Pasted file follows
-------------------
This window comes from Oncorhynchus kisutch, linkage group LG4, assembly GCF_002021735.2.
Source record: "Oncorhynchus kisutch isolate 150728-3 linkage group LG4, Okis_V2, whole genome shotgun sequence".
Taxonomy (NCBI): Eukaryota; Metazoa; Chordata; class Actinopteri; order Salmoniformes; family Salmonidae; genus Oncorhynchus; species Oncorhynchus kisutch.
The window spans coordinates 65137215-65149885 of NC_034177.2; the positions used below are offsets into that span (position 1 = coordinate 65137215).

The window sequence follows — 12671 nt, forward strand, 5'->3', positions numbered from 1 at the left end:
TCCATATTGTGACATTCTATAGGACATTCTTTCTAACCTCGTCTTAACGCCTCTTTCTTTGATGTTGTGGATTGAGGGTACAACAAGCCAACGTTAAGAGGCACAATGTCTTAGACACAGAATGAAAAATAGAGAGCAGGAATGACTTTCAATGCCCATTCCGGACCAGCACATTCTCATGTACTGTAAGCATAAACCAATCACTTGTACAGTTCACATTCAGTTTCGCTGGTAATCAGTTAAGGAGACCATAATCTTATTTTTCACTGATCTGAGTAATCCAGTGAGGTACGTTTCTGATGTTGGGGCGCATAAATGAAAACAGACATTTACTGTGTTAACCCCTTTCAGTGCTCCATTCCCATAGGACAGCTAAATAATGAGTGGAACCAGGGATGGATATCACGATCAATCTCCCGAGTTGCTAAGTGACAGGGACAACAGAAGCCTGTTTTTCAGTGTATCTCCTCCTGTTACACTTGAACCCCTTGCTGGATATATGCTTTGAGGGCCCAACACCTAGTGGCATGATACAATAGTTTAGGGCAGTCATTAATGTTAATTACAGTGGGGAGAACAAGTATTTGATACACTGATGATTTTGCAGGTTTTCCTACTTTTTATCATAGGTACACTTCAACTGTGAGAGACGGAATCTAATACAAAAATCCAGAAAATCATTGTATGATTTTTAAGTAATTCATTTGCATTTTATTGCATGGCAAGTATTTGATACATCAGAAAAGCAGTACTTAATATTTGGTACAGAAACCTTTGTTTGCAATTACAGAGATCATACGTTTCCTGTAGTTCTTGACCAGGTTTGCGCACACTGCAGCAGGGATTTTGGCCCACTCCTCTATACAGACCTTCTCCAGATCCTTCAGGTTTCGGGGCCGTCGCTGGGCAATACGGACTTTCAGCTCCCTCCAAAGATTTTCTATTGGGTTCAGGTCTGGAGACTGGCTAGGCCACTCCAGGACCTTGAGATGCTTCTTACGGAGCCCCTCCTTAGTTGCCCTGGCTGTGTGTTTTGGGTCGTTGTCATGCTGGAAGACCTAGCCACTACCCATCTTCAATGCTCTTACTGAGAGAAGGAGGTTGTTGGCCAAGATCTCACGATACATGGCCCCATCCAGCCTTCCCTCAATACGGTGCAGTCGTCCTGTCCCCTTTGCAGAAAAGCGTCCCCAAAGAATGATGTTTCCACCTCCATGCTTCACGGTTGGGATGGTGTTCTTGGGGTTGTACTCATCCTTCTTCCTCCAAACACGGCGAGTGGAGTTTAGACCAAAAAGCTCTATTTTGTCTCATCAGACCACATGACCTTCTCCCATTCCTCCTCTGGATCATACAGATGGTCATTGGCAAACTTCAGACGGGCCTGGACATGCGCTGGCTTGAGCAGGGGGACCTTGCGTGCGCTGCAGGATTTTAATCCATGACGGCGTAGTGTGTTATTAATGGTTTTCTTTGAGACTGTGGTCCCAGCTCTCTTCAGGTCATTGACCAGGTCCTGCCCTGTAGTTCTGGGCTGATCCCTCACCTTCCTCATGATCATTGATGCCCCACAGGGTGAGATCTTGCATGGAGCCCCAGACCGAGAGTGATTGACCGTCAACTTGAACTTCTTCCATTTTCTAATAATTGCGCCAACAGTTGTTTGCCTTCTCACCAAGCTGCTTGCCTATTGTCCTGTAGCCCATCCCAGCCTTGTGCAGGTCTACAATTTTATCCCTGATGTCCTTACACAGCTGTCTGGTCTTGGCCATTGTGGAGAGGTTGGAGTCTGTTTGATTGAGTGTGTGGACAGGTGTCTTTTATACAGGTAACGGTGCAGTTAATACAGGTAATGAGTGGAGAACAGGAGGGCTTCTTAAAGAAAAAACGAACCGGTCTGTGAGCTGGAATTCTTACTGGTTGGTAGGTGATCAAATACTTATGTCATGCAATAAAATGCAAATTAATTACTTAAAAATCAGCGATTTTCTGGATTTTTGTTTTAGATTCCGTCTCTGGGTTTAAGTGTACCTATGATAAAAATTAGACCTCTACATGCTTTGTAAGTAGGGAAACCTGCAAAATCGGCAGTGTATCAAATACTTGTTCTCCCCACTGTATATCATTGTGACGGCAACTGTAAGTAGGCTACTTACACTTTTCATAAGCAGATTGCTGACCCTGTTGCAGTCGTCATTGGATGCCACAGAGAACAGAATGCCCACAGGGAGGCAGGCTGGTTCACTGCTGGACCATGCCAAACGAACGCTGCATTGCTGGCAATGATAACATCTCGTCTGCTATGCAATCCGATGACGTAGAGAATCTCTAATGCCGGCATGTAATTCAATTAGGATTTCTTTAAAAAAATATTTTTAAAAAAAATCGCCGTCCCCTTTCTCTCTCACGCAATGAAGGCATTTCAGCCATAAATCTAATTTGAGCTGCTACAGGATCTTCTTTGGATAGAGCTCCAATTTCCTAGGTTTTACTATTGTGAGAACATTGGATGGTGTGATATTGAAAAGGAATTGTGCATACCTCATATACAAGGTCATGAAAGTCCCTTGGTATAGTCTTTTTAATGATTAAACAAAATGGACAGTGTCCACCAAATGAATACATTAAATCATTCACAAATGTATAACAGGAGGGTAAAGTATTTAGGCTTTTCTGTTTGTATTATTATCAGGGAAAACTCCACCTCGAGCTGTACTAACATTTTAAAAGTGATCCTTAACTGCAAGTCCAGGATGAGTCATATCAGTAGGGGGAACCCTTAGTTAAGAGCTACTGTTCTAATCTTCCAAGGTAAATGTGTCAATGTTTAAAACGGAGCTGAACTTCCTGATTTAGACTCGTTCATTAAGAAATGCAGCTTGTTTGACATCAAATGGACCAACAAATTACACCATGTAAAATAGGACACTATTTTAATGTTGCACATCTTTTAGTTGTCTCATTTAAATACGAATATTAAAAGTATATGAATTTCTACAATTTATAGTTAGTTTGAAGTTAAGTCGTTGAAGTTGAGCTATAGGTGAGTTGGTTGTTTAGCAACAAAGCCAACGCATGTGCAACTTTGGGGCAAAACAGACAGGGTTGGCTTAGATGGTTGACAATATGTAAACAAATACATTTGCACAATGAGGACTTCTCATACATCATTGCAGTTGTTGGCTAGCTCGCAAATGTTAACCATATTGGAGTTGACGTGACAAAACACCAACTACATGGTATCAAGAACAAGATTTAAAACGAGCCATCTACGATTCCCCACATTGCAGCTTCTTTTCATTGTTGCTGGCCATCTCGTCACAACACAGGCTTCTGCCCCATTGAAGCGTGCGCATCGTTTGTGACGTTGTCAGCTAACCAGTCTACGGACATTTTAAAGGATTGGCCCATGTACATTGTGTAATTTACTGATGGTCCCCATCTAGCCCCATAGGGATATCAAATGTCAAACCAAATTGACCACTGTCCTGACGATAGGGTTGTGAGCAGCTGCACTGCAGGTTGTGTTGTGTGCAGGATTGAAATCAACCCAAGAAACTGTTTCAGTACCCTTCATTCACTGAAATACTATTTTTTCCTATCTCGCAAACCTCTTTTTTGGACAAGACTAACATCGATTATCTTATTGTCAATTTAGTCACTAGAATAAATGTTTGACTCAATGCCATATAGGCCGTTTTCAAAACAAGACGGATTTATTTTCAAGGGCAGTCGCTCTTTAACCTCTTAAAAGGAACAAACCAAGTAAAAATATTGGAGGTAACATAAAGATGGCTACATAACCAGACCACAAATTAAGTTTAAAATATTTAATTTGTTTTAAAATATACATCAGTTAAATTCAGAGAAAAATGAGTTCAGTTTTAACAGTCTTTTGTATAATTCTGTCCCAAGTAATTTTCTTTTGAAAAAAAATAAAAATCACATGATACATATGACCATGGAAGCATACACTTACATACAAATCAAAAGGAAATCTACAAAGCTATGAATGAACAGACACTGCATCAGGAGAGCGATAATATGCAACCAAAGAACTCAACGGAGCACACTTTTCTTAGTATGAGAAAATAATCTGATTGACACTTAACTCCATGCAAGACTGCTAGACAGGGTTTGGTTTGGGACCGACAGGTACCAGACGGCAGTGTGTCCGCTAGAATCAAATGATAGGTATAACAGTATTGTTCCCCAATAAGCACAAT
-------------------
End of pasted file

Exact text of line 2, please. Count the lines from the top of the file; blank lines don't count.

Source record: "Oncorhynchus kisutch isolate 150728-3 linkage group LG4, Okis_V2, whole genome shotgun sequence".